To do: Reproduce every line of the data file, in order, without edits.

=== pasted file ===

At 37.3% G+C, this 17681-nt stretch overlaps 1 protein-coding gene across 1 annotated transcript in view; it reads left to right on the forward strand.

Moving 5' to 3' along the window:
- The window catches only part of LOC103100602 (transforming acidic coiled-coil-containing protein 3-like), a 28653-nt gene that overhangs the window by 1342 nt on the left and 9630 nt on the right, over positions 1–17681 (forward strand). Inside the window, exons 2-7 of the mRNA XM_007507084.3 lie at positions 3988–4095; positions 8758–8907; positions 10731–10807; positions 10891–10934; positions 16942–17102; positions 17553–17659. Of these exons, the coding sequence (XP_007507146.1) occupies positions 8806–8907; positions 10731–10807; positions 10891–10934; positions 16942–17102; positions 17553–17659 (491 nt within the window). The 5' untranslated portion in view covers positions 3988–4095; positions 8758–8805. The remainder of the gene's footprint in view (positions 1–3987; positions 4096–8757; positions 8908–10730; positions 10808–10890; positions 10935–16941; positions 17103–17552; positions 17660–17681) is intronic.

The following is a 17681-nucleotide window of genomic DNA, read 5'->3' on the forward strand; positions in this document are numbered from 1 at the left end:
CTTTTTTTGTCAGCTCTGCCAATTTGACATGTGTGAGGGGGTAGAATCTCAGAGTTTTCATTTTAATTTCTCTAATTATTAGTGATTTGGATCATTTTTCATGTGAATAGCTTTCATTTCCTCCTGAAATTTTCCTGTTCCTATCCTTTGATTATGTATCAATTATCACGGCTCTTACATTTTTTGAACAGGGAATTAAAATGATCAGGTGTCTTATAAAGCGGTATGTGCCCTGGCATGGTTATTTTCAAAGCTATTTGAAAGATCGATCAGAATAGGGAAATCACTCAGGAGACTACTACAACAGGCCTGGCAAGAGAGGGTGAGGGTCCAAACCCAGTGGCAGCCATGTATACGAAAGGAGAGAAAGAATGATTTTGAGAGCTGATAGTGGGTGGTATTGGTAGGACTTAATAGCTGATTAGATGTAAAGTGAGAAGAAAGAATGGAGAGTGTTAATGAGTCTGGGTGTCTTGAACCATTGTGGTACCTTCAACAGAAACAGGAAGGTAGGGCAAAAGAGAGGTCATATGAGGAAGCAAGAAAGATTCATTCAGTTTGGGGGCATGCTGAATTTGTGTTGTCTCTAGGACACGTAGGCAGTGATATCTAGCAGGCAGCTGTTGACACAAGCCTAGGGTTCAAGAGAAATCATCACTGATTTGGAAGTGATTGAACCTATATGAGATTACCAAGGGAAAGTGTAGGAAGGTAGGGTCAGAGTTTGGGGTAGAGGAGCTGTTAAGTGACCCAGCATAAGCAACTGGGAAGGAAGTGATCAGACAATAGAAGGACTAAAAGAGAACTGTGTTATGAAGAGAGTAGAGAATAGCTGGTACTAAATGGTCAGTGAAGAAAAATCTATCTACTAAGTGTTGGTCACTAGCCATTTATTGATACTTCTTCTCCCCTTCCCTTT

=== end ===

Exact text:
At 37.3% G+C, this 17681-nt stretch overlaps 1 protein-coding gene across 1 annotated transcript in view; it reads left to right on the forward strand.

Moving 5' to 3' along the window:
- The window catches only part of LOC103100602 (transforming acidic coiled-coil-containing protein 3-like), a 28653-nt gene that overhangs the window by 1342 nt on the left and 9630 nt on the right, over positions 1–17681 (forward strand). Inside the window, exons 2-7 of the mRNA XM_007507084.3 lie at positions 3988–4095; positions 8758–8907; positions 10731–10807; positions 10891–10934; positions 16942–17102; positions 17553–17659. Of these exons, the coding sequence (XP_007507146.1) occupies positions 8806–8907; positions 10731–10807; positions 10891–10934; positions 16942–17102; positions 17553–17659 (491 nt within the window). The 5' untranslated portion in view covers positions 3988–4095; positions 8758–8805. The remainder of the gene's footprint in view (positions 1–3987; positions 4096–8757; positions 8908–10730; positions 10808–10890; positions 10935–16941; positions 17103–17552; positions 17660–17681) is intronic.

The following is a 17681-nucleotide window of genomic DNA, read 5'->3' on the forward strand; positions in this document are numbered from 1 at the left end:
CTTTTTTTGTCAGCTCTGCCAATTTGACATGTGTGAGGGGGTAGAATCTCAGAGTTTTCATTTTAATTTCTCTAATTATTAGTGATTTGGATCATTTTTCATGTGAATAGCTTTCATTTCCTCCTGAAATTTTCCTGTTCCTATCCTTTGATTATGTATCAATTATCACGGCTCTTACATTTTTTGAACAGGGAATTAAAATGATCAGGTGTCTTATAAAGCGGTATGTGCCCTGGCATGGTTATTTTCAAAGCTATTTGAAAGATCGATCAGAATAGGGAAATCACTCAGGAGACTACTACAACAGGCCTGGCAAGAGAGGGTGAGGGTCCAAACCCAGTGGCAGCCATGTATACGAAAGGAGAGAAAGAATGATTTTGAGAGCTGATAGTGGGTGGTATTGGTAGGACTTAATAGCTGATTAGATGTAAAGTGAGAAGAAAGAATGGAGAGTGTTAATGAGTCTGGGTGTCTTGAACCATTGTGGTACCTTCAACAGAAACAGGAAGGTAGGGCAAAAGAGAGGTCATATGAGGAAGCAAGAAAGATTCATTCAGTTTGGGGGCATGCTGAATTTGTGTTGTCTCTAGGACACGTAGGCAGTGATATCTAGCAGGCAGCTGTTGACACAAGCCTAGGGTTCAAGAGAAATCATCACTGATTTGGAAGTGATTGAACCTATATGAGATTACCAAGGGAAAGTGTAGGAAGGTAGGGTCAGAGTTTGGGGTAGAGGAGCTGTTAAGTGACCCAGCATAAGCAACTGGGAAGGAAGTGATCAGACAATAGAAGGACTAAAAGAGAACTGTGTTATGAAGAGAGTAGAGAATAGCTGGTACTAAATGGTCAGTGAAGAAAAATCTATCTACTAAGTGTTGGTCACTAGCCATTTATTGATACTTCTTCTCCCCTTCCCTTT